Saturday, September 17, 2016

Basic Reading Assessments {Free and Editable}

Over the summer, I redesigned my reading inventories that I use for pinpointing reading difficulties and tracking progress throughout the year. I am happy to share them with you. They will be fully editable by you. That way you can tailor them to your specific intervention program or requirements. WARNING: Don't worry if the file looks all "wonky" in Dropbox. It will look correct when you open the file in PowerPoint.

If you missed my math post, you can read it {HERE}.

These assessments will cover the main areas where kids encounter reading difficulties: phonological awareness, phonics, sight word knowledge, and fluency. I keep track of all of this data on a cover sheet that you can grab and edit {HERE}.
First, I give a phonological awareness inventory. This one is a blend of several that I have used over the years. It has been an invaluable tool to me. I have never had a child score low on this inventory who didn't have significant issues with phonological awareness. Each word/question equals one point out of 50. You can download your own copy {HERE}.

Next, we do a quick sight word inventory. The student receives a flip book of sight words so that they are not overwhelmed by too many words at one time. I used the Dolch list, but you can edit this to use Fry's list. List 1 = preprimer, List 2 = primer, etc. I don't use a score sheet. I just keep count of errors with my fingers. When I reach five, we stop at the end of that page. If they make no errors, I record the date of mastery on their cover sheet. You can get your editable copy of the flip book {HERE}. After you download/edit, just print, cut, and bind them.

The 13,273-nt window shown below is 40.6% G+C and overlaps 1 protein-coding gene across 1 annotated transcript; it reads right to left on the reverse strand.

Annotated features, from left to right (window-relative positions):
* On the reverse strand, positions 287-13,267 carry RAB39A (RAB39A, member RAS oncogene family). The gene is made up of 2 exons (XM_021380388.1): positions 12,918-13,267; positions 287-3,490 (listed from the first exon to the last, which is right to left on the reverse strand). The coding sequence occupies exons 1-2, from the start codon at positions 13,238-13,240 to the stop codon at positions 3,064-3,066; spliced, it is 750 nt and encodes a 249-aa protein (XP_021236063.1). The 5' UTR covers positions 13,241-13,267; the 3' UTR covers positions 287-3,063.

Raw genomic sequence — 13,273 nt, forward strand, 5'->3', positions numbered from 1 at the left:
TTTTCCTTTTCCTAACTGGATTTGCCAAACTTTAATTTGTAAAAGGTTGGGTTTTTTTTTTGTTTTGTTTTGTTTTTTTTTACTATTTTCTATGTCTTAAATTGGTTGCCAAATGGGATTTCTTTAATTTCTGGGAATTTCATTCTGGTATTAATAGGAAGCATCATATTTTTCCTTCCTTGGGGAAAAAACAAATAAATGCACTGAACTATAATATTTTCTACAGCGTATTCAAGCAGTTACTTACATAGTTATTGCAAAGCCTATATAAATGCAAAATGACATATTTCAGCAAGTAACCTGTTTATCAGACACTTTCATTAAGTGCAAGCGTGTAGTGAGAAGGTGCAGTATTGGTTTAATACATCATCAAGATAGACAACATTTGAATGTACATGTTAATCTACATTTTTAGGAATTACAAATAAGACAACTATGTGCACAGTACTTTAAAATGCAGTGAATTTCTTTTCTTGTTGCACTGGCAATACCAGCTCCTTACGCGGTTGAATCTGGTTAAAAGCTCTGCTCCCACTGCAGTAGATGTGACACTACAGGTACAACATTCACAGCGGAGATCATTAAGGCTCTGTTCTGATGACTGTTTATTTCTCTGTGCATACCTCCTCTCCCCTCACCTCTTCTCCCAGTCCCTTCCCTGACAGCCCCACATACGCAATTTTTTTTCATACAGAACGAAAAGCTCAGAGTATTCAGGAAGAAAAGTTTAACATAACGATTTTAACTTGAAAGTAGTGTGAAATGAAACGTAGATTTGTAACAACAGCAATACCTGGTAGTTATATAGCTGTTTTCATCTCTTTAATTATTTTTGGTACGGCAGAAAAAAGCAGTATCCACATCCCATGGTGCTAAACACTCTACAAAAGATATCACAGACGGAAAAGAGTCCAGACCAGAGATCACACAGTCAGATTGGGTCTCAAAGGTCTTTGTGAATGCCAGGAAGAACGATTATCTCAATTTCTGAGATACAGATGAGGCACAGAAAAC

Then, I give a phonics inventory. It starts off with letter identification and goes all the way to multisyllabic words. Each section has its own page in the flip book so you can stop whenever the student has reached a point of frustration or excessive errors. During our first session, I try to do letter id through real long vowel words. The flip book pages look like the one below. It always amazes me how you can separate the sight readers from the kids who can truly decode by comparing their ability to read real v. nonsense words with the same sound patterns. You can download the student book {HERE}.
As the child reads each page, I either mark out correct responses or circle incorrect responses. They are less anxious when they hear you making a mark for everything they read. I use this inventory to pinpoint specific phonics deficits. Then, I use it to pre/post assess each skill as I teach it. You can download/edit the 3 page score sheet {HERE}
Lastly, we do a one minute fluency read using a passage from DIBELS. You can get the student text and the assessor's sheet for free {HERE}

Many thanks to Kimberly Geswein and A Perfect Blend for their amazing fonts! 

I hope that these will be helpful to you! If you have any questions, please feel free to email me or comment below. :)

Sunday, September 11, 2016

Basic Math Assessment {Free & Editable}

Over the summer, I designed a quick math assessment to use for both baseline data and progress monitoring of my Title I math students. I needed it to have a few key components.
1. I needed it to involve NO reading.
2. I needed it to give me a quick picture of strengths and weaknesses with BASIC math skills.
3. I needed it to align to 2nd grade standards and our curriculum.
4. I needed it to be quick and also portable.
5. I needed it to grow in complexity throughout the year.

I came up with a spiral bound flip book and some recording sheets that met all of my needs. I hope that you will find these to be user friendly. If you need to tweak a few things, I am also making these editable with PowerPoint.